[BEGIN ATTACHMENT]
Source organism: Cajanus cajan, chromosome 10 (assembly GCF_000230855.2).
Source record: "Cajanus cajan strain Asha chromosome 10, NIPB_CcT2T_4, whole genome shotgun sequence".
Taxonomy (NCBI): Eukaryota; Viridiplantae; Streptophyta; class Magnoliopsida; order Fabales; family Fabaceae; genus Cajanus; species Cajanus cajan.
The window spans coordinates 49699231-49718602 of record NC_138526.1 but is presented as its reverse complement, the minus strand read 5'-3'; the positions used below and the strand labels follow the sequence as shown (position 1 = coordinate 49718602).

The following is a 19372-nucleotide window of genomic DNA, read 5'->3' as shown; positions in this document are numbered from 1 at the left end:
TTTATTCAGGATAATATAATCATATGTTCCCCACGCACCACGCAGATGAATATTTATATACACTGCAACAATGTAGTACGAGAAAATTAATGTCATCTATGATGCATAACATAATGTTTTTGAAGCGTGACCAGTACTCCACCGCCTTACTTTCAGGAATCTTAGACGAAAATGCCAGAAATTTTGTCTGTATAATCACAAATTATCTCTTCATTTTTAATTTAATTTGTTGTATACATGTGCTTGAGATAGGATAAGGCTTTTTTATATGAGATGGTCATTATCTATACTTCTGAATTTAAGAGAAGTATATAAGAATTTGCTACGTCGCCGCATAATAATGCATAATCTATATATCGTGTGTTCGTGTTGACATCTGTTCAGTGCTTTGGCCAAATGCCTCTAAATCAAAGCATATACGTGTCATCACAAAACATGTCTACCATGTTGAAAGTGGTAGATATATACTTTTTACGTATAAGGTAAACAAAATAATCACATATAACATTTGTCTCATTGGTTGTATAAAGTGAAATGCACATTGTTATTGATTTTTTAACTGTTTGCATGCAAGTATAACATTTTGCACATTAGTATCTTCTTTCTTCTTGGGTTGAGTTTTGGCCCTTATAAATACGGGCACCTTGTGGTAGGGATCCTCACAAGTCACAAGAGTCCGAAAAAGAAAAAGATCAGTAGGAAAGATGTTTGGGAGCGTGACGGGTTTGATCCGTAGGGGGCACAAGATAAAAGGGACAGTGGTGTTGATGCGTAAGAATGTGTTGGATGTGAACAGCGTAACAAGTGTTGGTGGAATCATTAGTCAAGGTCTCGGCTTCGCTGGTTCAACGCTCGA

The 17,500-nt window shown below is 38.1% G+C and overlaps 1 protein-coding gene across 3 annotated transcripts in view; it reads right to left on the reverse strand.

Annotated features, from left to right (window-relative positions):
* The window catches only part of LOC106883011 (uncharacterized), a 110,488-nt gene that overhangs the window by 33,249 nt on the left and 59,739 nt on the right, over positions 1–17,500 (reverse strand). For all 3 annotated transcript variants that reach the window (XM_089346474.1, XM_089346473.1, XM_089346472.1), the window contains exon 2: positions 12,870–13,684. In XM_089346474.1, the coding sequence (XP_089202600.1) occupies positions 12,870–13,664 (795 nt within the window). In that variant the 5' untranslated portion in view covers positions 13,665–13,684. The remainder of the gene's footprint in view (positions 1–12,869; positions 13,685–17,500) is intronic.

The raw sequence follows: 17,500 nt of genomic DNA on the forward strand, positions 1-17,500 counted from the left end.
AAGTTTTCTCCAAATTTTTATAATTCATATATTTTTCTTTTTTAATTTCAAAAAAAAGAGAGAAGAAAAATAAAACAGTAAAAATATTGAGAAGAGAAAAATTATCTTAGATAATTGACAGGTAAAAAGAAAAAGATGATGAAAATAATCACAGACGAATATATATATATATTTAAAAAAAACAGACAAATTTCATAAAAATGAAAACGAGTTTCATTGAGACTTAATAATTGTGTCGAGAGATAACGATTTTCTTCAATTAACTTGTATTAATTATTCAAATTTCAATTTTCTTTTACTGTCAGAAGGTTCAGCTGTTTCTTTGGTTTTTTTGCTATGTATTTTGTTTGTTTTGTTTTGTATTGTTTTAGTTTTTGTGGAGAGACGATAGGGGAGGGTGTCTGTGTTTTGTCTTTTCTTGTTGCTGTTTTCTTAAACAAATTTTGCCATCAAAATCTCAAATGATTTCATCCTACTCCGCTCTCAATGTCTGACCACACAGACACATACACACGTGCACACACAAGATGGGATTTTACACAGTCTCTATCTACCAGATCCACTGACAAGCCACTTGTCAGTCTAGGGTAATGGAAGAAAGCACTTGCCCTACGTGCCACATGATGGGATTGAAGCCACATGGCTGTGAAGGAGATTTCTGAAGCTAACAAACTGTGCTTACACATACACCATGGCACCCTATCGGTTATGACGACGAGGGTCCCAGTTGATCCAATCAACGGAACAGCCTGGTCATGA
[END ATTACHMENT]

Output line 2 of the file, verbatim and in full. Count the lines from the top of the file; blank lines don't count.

Source record: "Cajanus cajan strain Asha chromosome 10, NIPB_CcT2T_4, whole genome shotgun sequence".